MEMNON, EL QUE YA NO HABLA
Jean-Léon Gérôme (French painter and sculptor) 1824 - 1904The Colossus of Memnon, 1857oil on canvas25 1/2 x 32 in. (64.8 x 81.3 cm.)signed J.L. GEROME and dated MDCCCLVII (lower center)
The Colossi of Memnon have stood guard at the ancient necropolis of Thebes since 1350 BC. Standing at a towering height of 18 meters, they were intentionally imposing and would have made a powerful impression on any visitor. Gérôme was known to have painted the subject a number of times, including a view from the side in The Colossi of Thebes, Memnon and Sesostris (1856, Musée Georges Garrett de Vesoul), Caravan Passing the Colossi of Memnon, Thebes (1857. Musée des Beaux-Arts, Nantes), and the oil sketch of the present view, Memnon and Sesostris (fig. 1, 1856, private collection). The present work, which depicts camels resting beside the colossus of Memnon, lacks the third of the original composition recorded in the Gérôme Paris Photographs at the Cabinet d'Estampes, Bibliothèque Nationale, Paris (vol. IV, no. 10) and exhibited at the Salon of 1857 as Memnon et Sésostris. As the placement of the signature and all other details correspond exactly with the original photograph, it is likely that the present picture is a result of the former having been cut down (ommitting the portion with a view of the colossus of Sesostris); alternatively, this might be a second version of the wider composition.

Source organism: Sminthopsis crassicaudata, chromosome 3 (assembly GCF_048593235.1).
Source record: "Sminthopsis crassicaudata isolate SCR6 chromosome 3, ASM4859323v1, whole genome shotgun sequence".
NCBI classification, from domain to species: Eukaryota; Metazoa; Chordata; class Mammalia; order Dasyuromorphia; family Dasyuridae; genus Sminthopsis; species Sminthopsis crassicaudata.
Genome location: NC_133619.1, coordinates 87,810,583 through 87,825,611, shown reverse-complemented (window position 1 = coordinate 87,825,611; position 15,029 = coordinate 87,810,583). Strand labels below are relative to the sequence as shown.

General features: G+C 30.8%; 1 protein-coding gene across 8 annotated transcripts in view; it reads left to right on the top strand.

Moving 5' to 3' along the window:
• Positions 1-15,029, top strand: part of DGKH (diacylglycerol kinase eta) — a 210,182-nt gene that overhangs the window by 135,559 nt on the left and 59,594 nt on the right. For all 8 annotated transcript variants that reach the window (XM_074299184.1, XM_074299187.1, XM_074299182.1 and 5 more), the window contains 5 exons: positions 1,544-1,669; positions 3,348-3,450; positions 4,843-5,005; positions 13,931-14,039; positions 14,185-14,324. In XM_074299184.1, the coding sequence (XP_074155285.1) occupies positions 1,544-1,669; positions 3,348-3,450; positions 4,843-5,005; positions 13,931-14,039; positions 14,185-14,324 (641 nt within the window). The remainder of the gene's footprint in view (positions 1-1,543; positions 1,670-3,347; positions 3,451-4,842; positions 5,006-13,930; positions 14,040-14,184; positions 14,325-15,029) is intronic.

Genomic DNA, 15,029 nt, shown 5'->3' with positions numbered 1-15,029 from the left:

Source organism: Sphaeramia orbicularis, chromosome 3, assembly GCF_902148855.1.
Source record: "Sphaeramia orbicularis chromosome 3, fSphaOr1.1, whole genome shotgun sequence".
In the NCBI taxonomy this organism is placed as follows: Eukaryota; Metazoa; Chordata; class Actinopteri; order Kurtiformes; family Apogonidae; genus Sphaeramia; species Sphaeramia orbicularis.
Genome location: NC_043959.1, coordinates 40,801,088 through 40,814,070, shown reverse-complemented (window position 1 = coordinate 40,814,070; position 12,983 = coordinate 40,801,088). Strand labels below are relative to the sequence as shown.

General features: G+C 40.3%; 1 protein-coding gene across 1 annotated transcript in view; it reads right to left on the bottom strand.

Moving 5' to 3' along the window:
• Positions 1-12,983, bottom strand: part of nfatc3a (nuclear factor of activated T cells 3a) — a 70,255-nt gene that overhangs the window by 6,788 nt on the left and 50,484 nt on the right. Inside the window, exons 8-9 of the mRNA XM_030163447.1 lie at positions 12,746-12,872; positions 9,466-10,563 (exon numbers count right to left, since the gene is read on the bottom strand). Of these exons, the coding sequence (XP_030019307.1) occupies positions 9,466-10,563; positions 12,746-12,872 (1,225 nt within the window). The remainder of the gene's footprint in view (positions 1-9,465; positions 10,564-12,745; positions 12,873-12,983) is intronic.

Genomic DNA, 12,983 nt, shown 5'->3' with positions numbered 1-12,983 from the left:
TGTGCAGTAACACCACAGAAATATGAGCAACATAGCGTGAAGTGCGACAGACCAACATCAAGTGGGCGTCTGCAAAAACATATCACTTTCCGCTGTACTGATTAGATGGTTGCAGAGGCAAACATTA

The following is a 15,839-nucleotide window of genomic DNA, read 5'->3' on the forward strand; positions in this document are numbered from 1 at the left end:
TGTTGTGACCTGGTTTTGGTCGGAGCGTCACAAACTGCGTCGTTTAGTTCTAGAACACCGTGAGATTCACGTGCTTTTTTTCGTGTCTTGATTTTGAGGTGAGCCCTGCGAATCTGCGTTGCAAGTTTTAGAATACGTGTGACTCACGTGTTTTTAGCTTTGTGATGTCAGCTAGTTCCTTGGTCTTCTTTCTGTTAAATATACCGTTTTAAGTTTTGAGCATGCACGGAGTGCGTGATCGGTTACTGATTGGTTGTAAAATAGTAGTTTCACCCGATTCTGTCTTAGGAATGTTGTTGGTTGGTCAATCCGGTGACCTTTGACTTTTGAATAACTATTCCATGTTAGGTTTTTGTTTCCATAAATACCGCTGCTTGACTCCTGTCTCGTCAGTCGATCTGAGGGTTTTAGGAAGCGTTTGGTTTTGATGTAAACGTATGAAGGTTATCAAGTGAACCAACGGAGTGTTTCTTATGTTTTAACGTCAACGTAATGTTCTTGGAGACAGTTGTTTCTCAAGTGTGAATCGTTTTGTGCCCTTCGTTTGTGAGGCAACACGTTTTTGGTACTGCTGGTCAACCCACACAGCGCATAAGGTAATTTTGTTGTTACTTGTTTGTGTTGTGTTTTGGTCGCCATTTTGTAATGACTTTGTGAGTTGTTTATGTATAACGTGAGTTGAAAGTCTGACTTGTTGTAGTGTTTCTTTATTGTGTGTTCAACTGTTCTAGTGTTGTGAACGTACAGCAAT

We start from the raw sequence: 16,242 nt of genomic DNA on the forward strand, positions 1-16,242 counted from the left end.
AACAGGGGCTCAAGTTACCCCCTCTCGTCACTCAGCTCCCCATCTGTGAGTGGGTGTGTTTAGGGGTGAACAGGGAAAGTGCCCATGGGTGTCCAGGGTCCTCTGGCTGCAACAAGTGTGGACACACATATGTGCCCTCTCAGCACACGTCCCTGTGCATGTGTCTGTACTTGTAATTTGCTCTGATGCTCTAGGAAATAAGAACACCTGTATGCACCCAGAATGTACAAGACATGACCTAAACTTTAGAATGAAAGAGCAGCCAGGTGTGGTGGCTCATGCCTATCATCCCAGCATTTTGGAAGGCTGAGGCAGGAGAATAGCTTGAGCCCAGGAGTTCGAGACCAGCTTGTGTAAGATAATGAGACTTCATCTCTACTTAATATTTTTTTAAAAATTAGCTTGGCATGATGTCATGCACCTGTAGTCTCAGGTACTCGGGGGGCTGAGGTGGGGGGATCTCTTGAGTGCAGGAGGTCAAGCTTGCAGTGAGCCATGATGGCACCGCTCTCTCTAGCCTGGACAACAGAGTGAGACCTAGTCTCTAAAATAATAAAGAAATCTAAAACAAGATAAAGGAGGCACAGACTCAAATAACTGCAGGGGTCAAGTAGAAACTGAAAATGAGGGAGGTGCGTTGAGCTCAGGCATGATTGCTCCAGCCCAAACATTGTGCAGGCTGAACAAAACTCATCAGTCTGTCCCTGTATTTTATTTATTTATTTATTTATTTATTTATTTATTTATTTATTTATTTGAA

This work was painted after Gérôme's first ambitious and long anticipated visit to Egypt in 1856, a journey which started, as Gérôme himself describes, "with friends, being one of five - all of us with little money and abundant spirits! ... We rented a sailboat and stayed for four months on the Nile, hunting, painting and fishing, from Damietta to Philae... We returned to Cairo, where we passed four months more in a house in old Cairo, which Sulieman Pasha rented to us" (as quoted in Ackerman, 1986, p. 44)
Ackerman writes that in the Salon of 1857 in Paris "several landscapes drawn from the experinces of this trip were exhibited. The vigor of the drawing, the strength of the touch, and lack of refinement makes it seem almost as if the picture were painted on the spot or on the houseboat where the painter maintained a studio. The brightness of the light makes it seem painted in immediate reaction to the blinding light of Egypt, without aesthetic monitoring. Of all Gérôme's Egyptian pictures, only a few have the feeling - like this one - of having been painted on location" (Jean-Léon Gérôme, 1972-73, exh. cat., p. 36).
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